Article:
When someone close to you dies, you might not be sure if they have a will or not. Losing someone is a stressful time, and there are a lot of things you need to do over a short period. Sometimes the executor might not be releasing information which can add to the stress. Below we answer how and when you can find out if someone has a will.
Check with their family. Ask the family if there is a will. This might be a little awkward but if you want to know, they are often the best port of call. However, just because they have a will, it might not be the most recent. So looking at the remaining options is also a good idea.
Check their home. People often keep their legal documents in one safe place, which includes their will. This could be a cupboard or a filing cabinet. Whilst looking, you might also find contact details for a lawyer, this could be the lawyer who wrote the will. An important thing to remember before you start looking through a loved one's belongings is that it can be hard emotionally. Seeing handwritten notes of someone you love can be difficult. You could do this together with other family members, or ask someone close to help with support.
Check with a solicitor. There are several solicitors you might look at reaching out to when trying to find a will. A local solicitor is a good start, as people often complete life admin close to home. If you have a family lawyer, who has previously helped with things like buying a house, they might have also been asked to write the will.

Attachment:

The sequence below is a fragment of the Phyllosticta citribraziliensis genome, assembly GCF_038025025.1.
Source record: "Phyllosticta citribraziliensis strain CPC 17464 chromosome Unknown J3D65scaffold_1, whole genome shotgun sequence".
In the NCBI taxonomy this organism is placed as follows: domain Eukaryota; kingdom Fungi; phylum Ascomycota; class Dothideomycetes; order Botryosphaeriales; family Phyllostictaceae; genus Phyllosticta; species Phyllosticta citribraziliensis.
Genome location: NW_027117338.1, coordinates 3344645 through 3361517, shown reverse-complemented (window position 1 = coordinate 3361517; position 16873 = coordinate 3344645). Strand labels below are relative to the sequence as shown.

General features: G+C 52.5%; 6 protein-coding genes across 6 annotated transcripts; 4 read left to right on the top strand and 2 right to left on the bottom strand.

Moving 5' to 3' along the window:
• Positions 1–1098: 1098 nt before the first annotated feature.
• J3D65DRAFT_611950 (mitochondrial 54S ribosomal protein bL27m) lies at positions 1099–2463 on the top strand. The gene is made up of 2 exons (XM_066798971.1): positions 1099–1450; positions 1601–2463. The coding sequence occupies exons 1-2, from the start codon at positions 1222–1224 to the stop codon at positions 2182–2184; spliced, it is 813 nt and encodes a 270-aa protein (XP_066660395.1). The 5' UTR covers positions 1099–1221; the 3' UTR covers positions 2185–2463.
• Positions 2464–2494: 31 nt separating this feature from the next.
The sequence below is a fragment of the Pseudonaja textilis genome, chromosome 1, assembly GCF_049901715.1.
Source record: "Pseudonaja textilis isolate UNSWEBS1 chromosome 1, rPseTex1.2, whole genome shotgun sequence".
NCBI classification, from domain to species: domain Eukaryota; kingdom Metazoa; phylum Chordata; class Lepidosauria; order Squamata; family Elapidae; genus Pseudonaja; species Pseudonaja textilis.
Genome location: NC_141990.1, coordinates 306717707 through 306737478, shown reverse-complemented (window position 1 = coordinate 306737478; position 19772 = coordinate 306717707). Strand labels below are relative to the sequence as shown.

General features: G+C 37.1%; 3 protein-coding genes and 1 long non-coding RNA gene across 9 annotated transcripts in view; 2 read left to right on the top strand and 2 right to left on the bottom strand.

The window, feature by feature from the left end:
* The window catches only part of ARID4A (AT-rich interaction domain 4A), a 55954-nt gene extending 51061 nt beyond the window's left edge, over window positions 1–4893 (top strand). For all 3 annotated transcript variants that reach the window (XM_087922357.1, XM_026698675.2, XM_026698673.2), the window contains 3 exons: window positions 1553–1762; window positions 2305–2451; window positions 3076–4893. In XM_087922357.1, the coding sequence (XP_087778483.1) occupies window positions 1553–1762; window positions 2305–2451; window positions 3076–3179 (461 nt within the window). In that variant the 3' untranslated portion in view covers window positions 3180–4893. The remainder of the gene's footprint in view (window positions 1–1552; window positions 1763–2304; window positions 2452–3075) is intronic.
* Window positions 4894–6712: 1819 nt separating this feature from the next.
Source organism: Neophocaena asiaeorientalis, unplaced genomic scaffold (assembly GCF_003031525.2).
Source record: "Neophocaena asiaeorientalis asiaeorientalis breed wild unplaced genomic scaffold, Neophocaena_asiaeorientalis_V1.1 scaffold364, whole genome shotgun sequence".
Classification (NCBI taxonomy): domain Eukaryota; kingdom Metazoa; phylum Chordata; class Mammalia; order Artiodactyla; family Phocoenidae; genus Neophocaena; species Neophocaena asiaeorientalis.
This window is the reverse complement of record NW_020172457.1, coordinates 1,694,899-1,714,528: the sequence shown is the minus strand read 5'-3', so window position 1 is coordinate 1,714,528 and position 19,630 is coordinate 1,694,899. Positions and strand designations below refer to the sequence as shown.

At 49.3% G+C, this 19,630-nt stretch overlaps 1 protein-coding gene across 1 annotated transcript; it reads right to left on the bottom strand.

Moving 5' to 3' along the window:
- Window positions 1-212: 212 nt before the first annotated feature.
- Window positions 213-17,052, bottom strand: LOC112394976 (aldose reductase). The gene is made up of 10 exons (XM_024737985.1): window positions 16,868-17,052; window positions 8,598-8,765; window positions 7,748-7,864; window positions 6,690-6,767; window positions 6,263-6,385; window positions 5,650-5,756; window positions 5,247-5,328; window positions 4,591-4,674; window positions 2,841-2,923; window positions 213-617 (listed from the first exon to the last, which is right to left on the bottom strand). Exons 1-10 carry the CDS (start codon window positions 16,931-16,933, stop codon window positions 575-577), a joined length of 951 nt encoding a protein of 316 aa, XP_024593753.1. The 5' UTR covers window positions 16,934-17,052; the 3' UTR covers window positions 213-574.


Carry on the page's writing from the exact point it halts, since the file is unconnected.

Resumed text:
Check the National Will Register. A final option is the National Will Register. These are wills registered by solicitors, professional will writers and storage facilities. The cost of searching for a will starts at £38+vat and is an allowable disbursement of an estate. Keep in mind: not everyone uses the register and there is no guarantee the will is the most recent.
Finding the will of your loved one is often just the start of the journey. Unless you are named as the executor of the will, and if it is being held by a solicitor, you will not be able to read it. This is not personal, it is normal and is there for protection. A grant of probate is often required before anyone can start settling the estate. Once this has been applied for, a copy of the will is stored by the government. This copy can be seen by anyone who applies.
Luckily, within England and the UK, probate records from 1858 onwards are searchable via post or online. You can search their records via the Government's online database or can be obtained by filling out the PA1S form and sending it by post.
To be given access, you’ll need:
Either option will cost £10, and this will give you copies of the will and the grant of probate.
There are hundreds of firms that can help with probate, but it is always hard to find ones who have your best interests at heart. That is why we partnered with the National Bereavement Service (NBS) who have a panel of lawyers we can trust.
Here at Octopus Legacy, we start by finding out if you actually need professional help, because sometimes you can complete the process yourself. If we decided together that you need help, we offer a range of simple and comprehensive estate administration services at guaranteed fixed prices. Prices start at £599.